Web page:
by Towanda on Thu Jan 26, 2012 at 12:12:51 PM EST
    Email from Annette Dickerson at CCR (none / 0) (#35)
    by Edger on Thu Jan 26, 2012 at 12:04:35 PM EST
    a few minutes ago...

    Dear CCR Supporter,

    Sign the petition to the White House calling for President Obama to keep his promise to close Guantánamo. If we reach 25,000 signatures by February 6, the administration has committed to respond to the petition.

    It's Three Years Since President Obama Promised To Close Guantánamo

    Perfect Example (none / 0) (#38)
    by AngryBlackGuy on Thu Jan 26, 2012 at 12:12:19 PM EST
    1. Obama needs designated funding to close gitmo.

    2. Obama needs a place to send the prisoners to close Gitmo.

    3. Obama needs a federal court order or a waiver signed by Panetta to close Gitmo.  

    He needs all 3 but let's just take the first two, which are completely beyond his control.  What does Obama do to make those obstacles magically disappear again?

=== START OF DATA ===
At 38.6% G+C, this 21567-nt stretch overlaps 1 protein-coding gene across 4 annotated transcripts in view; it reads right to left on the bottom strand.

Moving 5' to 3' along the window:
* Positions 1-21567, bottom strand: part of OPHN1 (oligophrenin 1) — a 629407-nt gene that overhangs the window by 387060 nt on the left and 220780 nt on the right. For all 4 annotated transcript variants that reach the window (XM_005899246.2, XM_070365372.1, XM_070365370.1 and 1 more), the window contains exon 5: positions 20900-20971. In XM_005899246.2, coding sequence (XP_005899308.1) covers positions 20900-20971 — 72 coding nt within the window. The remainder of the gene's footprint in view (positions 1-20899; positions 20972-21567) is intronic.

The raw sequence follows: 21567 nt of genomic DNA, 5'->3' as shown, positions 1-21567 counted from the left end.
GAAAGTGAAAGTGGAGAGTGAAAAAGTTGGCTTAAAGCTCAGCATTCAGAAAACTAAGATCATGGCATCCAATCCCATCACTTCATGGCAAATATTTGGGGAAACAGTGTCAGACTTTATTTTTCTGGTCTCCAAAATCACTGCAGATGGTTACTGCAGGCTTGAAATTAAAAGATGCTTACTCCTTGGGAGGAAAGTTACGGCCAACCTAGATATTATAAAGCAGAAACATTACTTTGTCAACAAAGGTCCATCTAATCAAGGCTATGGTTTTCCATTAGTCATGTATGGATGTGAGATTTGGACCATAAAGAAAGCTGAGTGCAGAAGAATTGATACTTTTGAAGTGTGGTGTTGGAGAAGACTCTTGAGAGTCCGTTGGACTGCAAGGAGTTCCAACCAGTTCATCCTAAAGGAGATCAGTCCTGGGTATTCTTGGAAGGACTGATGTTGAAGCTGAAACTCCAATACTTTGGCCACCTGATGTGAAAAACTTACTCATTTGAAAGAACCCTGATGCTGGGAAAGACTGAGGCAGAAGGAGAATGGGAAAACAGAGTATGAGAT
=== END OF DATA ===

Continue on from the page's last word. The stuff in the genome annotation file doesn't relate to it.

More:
You are petitioning him to do the impossible, and then [gasp] when he doesn't, you are using that to claim that we shouldn't vote for him.

    Let's just skip some steps because Obama is completely unable to close Gitmo and just tell everyone that Mitt would be better for the detainees chances of getting out.

    That's where your logic ends if you are consistent.


    The answer is (5.00 / 2) (#41)
    by Towanda on Thu Jan 26, 2012 at 12:15:11 PM EST
    that he needs to try.  

    I understand the obstacles.


    'designated funding' (5.00 / 2) (#167)
    by jeffinalabama on Thu Jan 26, 2012 at 05:45:26 PM EST
    Hmmm, before he let this ball roll too far away, he, as the CIC, could have moved all of the detainees to wherever he wanted to move them.